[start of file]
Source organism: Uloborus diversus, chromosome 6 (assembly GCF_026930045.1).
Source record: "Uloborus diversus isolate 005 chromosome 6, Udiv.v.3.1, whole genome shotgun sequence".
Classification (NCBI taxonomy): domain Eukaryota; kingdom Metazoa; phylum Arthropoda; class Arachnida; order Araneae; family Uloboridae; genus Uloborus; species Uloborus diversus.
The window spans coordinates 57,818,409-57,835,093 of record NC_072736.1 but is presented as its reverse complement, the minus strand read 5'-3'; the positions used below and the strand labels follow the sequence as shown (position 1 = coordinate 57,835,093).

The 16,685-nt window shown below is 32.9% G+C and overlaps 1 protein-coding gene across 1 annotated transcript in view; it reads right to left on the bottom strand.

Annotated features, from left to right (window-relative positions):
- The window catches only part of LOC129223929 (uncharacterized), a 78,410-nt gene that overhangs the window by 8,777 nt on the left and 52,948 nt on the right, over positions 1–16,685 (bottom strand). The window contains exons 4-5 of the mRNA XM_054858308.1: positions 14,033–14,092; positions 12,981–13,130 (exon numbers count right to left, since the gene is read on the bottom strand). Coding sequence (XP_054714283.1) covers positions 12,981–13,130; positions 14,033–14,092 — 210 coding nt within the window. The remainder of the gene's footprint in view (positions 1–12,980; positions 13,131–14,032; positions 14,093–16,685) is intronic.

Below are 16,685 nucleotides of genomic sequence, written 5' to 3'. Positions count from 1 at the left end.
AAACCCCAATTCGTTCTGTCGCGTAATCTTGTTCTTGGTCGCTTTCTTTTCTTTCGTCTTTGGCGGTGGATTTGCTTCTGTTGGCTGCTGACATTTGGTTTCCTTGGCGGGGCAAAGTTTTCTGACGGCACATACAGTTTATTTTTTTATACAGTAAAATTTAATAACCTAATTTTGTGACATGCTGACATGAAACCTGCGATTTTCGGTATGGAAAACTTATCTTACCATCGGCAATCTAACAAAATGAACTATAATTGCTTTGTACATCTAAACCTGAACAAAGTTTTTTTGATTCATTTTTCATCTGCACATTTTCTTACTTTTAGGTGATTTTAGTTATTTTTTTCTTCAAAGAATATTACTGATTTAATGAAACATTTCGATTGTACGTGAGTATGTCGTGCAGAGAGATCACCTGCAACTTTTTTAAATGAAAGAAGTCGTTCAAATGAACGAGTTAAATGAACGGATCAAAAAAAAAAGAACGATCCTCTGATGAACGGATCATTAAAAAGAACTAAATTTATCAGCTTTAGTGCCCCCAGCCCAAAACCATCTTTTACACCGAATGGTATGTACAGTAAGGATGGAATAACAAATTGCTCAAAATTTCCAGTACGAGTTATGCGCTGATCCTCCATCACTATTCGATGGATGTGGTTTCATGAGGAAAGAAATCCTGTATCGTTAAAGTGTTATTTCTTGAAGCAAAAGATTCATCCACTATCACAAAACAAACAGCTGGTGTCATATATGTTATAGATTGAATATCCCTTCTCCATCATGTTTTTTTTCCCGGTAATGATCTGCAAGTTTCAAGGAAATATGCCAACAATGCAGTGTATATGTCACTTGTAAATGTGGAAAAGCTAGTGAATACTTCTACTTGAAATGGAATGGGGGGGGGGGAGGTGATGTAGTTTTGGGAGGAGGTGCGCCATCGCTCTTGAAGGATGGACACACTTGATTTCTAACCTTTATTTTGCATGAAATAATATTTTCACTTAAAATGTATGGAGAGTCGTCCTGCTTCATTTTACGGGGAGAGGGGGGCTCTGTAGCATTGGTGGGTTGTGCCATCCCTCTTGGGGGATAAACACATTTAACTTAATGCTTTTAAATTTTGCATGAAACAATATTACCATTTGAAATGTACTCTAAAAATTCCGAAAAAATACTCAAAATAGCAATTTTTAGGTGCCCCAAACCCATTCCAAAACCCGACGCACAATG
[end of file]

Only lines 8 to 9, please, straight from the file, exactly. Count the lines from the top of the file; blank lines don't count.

Below are 16,685 nucleotides of genomic sequence, written 5' to 3'. Positions count from 1 at the left end.
AAACCCCAATTCGTTCTGTCGCGTAATCTTGTTCTTGGTCGCTTTCTTTTCTTTCGTCTTTGGCGGTGGATTTGCTTCTGTTGGCTGCTGACATTTGGTTTCCTTGGCGGGGCAAAGTTTTCTGACGGCACATACAGTTTATTTTTTTATACAGTAAAATTTAATAACCTAATTTTGTGACATGCTGACATGAAACCTGCGATTTTCGGTATGGAAAACTTATCTTACCATCGGCAATCTAACAAAATGAACTATAATTGCTTTGTACATCTAAACCTGAACAAAGTTTTTTTGATTCATTTTTCATCTGCACATTTTCTTACTTTTAGGTGATTTTAGTTATTTTTTTCTTCAAAGAATATTACTGATTTAATGAAACATTTCGATTGTACGTGAGTATGTCGTGCAGAGAGATCACCTGCAACTTTTTTAAATGAAAGAAGTCGTTCAAATGAACGAGTTAAATGAACGGATCAAAAAAAAAAGAACGATCCTCTGATGAACGGATCATTAAAAAGAACTAAATTTATCAGCTTTAGTGCCCCCAGCCCAAAACCATCTTTTACACCGAATGGTATGTACAGTAAGGATGGAATAACAAATTGCTCAAAATTTCCAGTACGAGTTATGCGCTGATCCTCCATCACTATTCGATGGATGTGGTTTCATGAGGAAAGAAATCCTGTATCGTTAAAGTGTTATTTCTTGAAGCAAAAGATTCATCCACTATCACAAAACAAACAGCTGGTGTCATATATGTTATAGATTGAATATCCCTTCTCCATCATGTTTTTTTTCCCGGTAATGATCTGCAAGTTTCAAGGAAATATGCCAACAATGCAGTGTATATGTCACTTGTAAATGTGGAAAAGCTAGTGAATACTTCTACTTGAAATGGAATGGGGGGGGGGGAGGTGATGTAGTTTTGGGAGGAGGTGCGCCATCGCTCTTGAAGGATGGACACACTTGATTTCTAACCTTTATTTTGCATGAAATAATATTTTCACTTAAAATGTATGGAGAGTCGTCCTGCTTCATTTTACGGGGAGAGGGGGGCTCTGTAGCATTGGTGGGTTGTGCCATCCCTCTTGGGGGATAAACACATTTAACTTAATGCTTTTAAATTTTGCATGAAACAATATTACCATTTGAAATGTACTCTAAAAATTCCGAAAAAATACTCAAAATAGCAATTTTTAGGTGCCCCAAACCCATTCCAAAACCCGACGCACAATG